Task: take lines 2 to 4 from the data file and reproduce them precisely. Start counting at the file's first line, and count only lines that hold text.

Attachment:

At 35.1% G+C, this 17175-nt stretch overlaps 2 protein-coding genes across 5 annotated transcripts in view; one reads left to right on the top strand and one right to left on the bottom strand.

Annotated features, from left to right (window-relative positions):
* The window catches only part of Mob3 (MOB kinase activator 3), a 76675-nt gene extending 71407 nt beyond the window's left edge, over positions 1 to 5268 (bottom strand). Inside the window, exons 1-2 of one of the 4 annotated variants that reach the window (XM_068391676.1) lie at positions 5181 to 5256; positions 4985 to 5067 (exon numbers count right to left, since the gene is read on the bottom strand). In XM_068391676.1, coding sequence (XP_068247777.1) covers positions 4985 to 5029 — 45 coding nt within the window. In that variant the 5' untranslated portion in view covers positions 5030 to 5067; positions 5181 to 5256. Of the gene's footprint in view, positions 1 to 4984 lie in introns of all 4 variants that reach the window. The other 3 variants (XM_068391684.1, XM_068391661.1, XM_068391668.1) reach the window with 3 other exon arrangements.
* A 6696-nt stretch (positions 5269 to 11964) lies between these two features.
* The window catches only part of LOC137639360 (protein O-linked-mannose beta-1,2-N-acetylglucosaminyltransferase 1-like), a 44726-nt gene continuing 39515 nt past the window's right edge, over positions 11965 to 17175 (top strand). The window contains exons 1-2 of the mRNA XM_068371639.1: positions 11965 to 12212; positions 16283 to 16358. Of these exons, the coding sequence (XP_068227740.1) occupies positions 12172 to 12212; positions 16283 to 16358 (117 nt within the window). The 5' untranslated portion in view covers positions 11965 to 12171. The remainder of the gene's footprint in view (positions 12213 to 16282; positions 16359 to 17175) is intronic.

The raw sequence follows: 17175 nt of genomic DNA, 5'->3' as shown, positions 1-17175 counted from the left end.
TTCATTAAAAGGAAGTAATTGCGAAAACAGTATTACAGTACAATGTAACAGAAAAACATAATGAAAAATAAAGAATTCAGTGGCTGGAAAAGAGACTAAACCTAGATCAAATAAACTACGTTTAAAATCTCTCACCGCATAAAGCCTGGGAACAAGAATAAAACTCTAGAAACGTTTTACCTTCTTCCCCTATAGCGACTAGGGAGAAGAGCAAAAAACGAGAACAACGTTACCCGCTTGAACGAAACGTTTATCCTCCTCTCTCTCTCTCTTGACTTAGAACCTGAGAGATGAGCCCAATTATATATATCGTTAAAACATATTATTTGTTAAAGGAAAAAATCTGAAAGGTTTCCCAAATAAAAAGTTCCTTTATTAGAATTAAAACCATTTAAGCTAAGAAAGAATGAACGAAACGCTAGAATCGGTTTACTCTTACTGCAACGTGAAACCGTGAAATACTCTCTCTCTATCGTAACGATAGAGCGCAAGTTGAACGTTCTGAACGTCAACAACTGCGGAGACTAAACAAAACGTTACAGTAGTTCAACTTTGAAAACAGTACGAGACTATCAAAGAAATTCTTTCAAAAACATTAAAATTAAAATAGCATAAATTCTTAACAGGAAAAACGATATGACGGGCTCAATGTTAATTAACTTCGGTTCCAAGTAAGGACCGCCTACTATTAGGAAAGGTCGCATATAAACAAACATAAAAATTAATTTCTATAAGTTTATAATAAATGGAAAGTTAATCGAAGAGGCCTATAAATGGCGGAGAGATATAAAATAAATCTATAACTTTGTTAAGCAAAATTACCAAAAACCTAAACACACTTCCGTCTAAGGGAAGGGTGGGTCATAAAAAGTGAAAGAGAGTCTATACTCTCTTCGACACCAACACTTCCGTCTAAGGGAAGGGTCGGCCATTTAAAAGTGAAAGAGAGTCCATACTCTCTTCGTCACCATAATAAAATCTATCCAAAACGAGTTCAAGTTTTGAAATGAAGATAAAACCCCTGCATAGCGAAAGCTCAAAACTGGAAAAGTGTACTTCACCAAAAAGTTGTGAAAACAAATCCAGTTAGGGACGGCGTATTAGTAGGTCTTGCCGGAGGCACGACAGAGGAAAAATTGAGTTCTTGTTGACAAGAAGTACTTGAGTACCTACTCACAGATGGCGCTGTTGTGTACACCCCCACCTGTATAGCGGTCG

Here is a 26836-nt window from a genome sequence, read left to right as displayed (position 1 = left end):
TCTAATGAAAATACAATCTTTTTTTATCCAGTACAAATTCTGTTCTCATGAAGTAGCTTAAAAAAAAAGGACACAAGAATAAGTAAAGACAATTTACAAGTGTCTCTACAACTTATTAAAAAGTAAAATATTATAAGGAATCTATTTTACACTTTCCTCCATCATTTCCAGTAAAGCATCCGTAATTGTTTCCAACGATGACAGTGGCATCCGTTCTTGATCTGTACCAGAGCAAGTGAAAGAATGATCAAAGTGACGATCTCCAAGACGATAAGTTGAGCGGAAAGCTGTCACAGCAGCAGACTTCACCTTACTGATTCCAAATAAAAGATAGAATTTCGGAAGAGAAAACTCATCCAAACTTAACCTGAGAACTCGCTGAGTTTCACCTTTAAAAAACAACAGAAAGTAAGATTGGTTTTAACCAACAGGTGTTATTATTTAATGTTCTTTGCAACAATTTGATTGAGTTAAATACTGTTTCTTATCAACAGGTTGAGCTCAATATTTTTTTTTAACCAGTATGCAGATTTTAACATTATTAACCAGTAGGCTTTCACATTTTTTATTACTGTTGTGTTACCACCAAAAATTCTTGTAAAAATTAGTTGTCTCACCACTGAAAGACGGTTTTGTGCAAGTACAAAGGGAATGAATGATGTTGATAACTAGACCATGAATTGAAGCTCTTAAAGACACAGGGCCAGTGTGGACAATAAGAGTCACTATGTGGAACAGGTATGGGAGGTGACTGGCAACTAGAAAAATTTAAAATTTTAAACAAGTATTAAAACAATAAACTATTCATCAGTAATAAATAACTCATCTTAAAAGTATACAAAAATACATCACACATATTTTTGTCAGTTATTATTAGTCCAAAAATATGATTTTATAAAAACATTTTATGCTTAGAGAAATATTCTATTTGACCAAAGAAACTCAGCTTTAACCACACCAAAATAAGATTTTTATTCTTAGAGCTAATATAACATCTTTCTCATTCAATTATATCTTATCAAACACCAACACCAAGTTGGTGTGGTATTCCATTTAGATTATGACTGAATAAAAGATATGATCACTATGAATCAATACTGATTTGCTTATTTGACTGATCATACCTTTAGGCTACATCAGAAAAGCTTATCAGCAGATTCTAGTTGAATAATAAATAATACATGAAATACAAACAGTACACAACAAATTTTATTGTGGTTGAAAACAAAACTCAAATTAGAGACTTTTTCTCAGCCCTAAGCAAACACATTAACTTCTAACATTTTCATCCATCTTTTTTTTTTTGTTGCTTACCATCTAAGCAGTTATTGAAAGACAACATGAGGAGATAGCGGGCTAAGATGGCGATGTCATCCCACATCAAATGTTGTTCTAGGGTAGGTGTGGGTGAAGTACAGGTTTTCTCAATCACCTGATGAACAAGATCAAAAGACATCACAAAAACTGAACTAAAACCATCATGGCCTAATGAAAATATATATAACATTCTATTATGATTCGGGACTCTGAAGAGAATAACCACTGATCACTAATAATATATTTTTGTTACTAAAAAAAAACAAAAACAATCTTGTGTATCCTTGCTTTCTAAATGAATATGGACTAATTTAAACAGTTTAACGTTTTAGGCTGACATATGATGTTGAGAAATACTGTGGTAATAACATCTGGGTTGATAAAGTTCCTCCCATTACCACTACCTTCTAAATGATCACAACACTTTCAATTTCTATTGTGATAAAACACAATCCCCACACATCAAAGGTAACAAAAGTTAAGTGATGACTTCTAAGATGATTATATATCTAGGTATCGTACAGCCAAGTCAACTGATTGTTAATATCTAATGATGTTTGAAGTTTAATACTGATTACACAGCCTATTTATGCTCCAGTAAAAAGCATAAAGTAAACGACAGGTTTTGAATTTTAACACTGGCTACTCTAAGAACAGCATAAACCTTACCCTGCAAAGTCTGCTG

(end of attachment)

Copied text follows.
Annotated features, from left to right (window-relative positions):
* The window catches only part of Mob3 (MOB kinase activator 3), a 76675-nt gene extending 71407 nt beyond the window's left edge, over positions 1 to 5268 (bottom strand). Inside the window, exons 1-2 of one of the 4 annotated variants that reach the window (XM_068391676.1) lie at positions 5181 to 5256; positions 4985 to 5067 (exon numbers count right to left, since the gene is read on the bottom strand). In XM_068391676.1, coding sequence (XP_068247777.1) covers positions 4985 to 5029 — 45 coding nt within the window. In that variant the 5' untranslated portion in view covers positions 5030 to 5067; positions 5181 to 5256. Of the gene's footprint in view, positions 1 to 4984 lie in introns of all 4 variants that reach the window. The other 3 variants (XM_068391684.1, XM_068391661.1, XM_068391668.1) reach the window with 3 other exon arrangements.
* A 6696-nt stretch (positions 5269 to 11964) lies between these two features.